|The first excerpt represents the element of Air. It speaks of mental influences and the process of thought, and is drawn from A Horse's Tale by Mark Twain:
when he comes . . . Now, Marse Tom, it ain't anything to laugh at,
and so - "
"Well, then, forgive me; I didn't mean to laugh - I got caught
"You see, she don't want to hurt the doctor's feelings, so she
don't say anything to him about it; but she is always polite,
herself, and it hurts that kind for people to be rude to them."
"I'll have that doctor hanged."
"Marse Tom, she don't WANT him hanged. She - "
"Well, then, I'll have him boiled in oil."
"But she don't WANT him boiled. I - "
|The second excerpt represents the element of Fire. It speaks of emotional influences and base passions, and is drawn from Lady Baltimore by Owen Wister:
gad, it upsets one's whole notion of her!"
"Isn't just one look rather slight basis for--"
"Now, old man, you know better than that!" Beverly paused to chuckle. "My
grandmother Livingston," he resumed, "knew Aaron Burr, and she used to
say that he had an eye which no honest woman could meet without a blush.
I don't know whether your fire-eater is a Launcelot, or a Galahad, but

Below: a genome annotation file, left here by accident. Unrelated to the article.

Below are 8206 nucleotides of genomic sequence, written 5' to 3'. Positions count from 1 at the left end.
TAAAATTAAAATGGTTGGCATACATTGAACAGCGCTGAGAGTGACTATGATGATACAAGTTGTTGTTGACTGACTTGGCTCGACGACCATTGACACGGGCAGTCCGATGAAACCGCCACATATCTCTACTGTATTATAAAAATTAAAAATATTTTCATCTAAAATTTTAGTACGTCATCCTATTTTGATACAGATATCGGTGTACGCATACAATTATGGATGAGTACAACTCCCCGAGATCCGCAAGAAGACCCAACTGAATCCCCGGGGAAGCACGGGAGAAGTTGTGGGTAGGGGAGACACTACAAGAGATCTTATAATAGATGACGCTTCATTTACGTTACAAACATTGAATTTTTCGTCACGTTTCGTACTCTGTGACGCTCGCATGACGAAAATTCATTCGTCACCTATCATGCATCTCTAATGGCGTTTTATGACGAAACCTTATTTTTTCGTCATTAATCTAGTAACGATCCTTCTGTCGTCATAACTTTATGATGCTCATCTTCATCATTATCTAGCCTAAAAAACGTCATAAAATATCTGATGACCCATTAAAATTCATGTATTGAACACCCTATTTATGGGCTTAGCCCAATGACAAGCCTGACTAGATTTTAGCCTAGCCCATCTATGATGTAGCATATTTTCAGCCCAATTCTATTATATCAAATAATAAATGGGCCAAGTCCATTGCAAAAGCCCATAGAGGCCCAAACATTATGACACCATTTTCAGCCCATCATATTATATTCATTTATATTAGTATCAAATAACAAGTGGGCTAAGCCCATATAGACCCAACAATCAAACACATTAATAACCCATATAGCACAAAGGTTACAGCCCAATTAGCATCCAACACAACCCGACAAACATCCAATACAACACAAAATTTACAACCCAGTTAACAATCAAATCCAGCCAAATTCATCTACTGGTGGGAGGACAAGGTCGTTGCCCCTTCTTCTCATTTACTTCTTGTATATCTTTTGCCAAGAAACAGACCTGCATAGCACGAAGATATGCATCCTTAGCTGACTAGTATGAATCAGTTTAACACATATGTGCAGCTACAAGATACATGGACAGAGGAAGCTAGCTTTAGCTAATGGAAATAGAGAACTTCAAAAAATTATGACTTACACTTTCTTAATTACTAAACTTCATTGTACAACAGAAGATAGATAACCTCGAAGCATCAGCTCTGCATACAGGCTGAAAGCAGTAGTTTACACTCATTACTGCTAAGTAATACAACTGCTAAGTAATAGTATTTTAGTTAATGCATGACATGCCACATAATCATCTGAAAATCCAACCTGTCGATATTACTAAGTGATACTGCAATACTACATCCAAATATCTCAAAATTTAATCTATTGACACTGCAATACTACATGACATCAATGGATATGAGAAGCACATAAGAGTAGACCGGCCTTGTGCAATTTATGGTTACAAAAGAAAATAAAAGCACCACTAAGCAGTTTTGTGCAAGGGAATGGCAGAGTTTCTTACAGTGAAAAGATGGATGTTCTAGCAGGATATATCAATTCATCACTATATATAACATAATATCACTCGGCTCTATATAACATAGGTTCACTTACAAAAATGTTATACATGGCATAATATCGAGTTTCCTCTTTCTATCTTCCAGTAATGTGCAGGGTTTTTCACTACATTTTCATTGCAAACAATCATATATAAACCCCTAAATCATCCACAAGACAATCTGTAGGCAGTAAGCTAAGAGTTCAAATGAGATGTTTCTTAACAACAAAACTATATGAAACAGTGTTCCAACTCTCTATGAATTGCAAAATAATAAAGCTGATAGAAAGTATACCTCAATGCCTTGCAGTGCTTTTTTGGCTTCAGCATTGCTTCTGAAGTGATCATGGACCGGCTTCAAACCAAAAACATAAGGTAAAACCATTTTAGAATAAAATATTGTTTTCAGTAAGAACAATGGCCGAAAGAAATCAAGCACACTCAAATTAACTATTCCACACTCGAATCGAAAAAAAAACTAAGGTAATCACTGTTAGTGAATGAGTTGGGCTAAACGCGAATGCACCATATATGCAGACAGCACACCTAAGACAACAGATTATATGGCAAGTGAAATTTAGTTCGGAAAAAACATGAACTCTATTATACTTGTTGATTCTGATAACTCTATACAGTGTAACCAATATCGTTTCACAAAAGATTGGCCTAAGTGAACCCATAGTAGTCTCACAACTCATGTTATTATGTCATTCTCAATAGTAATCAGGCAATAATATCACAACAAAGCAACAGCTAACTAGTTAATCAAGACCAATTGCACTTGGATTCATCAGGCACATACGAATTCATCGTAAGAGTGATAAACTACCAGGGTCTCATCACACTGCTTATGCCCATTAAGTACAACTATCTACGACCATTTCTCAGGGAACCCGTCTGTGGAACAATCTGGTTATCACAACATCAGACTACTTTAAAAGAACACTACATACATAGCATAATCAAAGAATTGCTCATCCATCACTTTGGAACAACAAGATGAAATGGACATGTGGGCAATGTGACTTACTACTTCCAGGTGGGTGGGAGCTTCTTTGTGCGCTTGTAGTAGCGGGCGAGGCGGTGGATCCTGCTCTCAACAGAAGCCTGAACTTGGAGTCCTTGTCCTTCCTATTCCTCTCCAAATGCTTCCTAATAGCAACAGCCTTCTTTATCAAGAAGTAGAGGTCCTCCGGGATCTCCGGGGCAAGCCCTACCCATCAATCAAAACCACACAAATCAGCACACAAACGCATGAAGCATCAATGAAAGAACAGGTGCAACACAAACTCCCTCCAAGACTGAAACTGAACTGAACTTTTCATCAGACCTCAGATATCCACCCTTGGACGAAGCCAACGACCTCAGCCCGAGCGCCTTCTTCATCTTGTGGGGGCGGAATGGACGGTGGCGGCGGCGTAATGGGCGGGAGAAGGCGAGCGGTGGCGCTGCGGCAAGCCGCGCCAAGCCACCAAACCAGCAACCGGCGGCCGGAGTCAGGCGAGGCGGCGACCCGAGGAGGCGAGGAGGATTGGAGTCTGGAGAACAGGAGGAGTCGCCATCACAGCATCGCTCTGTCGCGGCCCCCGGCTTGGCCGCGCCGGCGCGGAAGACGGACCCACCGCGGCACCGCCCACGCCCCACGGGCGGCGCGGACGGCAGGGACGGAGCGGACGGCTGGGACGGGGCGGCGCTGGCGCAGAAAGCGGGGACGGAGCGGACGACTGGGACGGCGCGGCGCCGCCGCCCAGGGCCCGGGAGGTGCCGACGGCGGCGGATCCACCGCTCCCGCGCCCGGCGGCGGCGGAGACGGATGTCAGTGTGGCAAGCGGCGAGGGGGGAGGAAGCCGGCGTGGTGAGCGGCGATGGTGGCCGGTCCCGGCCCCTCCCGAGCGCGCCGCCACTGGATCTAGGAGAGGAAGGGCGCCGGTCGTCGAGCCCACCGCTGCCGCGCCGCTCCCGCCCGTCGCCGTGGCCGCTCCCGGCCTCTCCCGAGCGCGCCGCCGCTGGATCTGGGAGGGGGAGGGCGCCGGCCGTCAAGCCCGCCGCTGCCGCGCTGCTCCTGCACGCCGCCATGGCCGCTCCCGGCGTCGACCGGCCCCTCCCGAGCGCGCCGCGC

that girl's eye at dinner--"
"Did he blush?" I laughed.
"Not that I saw. But really, old man, confound it, you know! He's no sort
of husband for her. How can he make her happy and how can she make him
happy, and how can either of them hit it off with the other the least
|The third excerpt represents the element of Water. It speaks of pure spiritual influences and feelings of love, and is drawn from The Tin Woodman of Oz by L. Frank Baum:
"Just as I thought," said Til, blinking her purple
eyes and shaking her puffy head; but just then the Loon
stuck the thorn into the leg of Woot the Wanderer, and
while it had been blunted somewhat, it was still sharp
enough to hurt.
"Ouch!" yelled Woot, and kicked out his leg with so
much energy that the frail bonds that tied him burst
apart. His foot caught the Loon -- who was leaning over
him -- full on his puffy stomach, and sent him shooting
up into the air. When he was high over their heads he
exploded with a loud "pop" and his skin fell to the
The Tin Woodman of Oz
|The fourth excerpt represents the element of Earth. It speaks of physical influences and the impact of the unseen on the visible world, and is drawn from Tao Teh King by Lao-tze:
personal and private ends, that therefore such ends are realised?
8. 1. The highest excellence is like (that of) water. The excellence
of water appears in its benefiting all things, and in its occupying,
without striving (to the contrary), the low place which all men
dislike. Hence (its way) is near to (that of) the Tao.
2. The excellence of a residence is in (the suitability of) the place;
that of the mind is in abysmal stillness; that of associations is in
their being with the virtuous; that of government is in its securing
good order; that of (the conduct of) affairs is in its ability; and
that of (the initiation of) any movement is in its timeliness.
3. And when (one with the highest excellence) does not wrangle (about